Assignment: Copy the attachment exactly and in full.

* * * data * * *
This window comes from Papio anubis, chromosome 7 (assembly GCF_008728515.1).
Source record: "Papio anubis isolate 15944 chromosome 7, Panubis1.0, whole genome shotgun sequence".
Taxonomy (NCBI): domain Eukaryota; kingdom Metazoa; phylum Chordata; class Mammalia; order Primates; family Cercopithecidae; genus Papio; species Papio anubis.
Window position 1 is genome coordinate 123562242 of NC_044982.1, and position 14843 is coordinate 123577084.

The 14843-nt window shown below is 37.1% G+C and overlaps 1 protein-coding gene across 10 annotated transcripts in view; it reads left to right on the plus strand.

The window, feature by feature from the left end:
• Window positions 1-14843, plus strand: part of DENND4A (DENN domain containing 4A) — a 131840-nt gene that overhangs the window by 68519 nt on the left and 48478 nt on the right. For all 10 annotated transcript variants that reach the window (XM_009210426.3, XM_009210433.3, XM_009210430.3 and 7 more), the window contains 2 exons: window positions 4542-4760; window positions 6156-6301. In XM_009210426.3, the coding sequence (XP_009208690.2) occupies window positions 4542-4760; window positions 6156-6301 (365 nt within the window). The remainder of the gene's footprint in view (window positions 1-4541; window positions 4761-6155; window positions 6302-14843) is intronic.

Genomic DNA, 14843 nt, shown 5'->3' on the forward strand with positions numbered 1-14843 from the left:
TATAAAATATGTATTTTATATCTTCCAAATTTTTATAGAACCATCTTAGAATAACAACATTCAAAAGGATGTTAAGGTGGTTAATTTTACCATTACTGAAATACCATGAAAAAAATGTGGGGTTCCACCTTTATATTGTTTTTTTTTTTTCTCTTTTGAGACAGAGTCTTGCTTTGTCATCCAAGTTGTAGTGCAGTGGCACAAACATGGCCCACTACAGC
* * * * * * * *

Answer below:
This window comes from Papio anubis, chromosome 7 (assembly GCF_008728515.1).
Source record: "Papio anubis isolate 15944 chromosome 7, Panubis1.0, whole genome shotgun sequence".
Taxonomy (NCBI): domain Eukaryota; kingdom Metazoa; phylum Chordata; class Mammalia; order Primates; family Cercopithecidae; genus Papio; species Papio anubis.
Window position 1 is genome coordinate 123562242 of NC_044982.1, and position 14843 is coordinate 123577084.

The 14843-nt window shown below is 37.1% G+C and overlaps 1 protein-coding gene across 10 annotated transcripts in view; it reads left to right on the plus strand.

The window, feature by feature from the left end:
• Window positions 1-14843, plus strand: part of DENND4A (DENN domain containing 4A) — a 131840-nt gene that overhangs the window by 68519 nt on the left and 48478 nt on the right. For all 10 annotated transcript variants that reach the window (XM_009210426.3, XM_009210433.3, XM_009210430.3 and 7 more), the window contains 2 exons: window positions 4542-4760; window positions 6156-6301. In XM_009210426.3, the coding sequence (XP_009208690.2) occupies window positions 4542-4760; window positions 6156-6301 (365 nt within the window). The remainder of the gene's footprint in view (window positions 1-4541; window positions 4761-6155; window positions 6302-14843) is intronic.

Genomic DNA, 14843 nt, shown 5'->3' on the forward strand with positions numbered 1-14843 from the left:
TATAAAATATGTATTTTATATCTTCCAAATTTTTATAGAACCATCTTAGAATAACAACATTCAAAAGGATGTTAAGGTGGTTAATTTTACCATTACTGAAATACCATGAAAAAAATGTGGGGTTCCACCTTTATATTGTTTTTTTTTTTTCTCTTTTGAGACAGAGTCTTGCTTTGTCATCCAAGTTGTAGTGCAGTGGCACAAACATGGCCCACTACAGC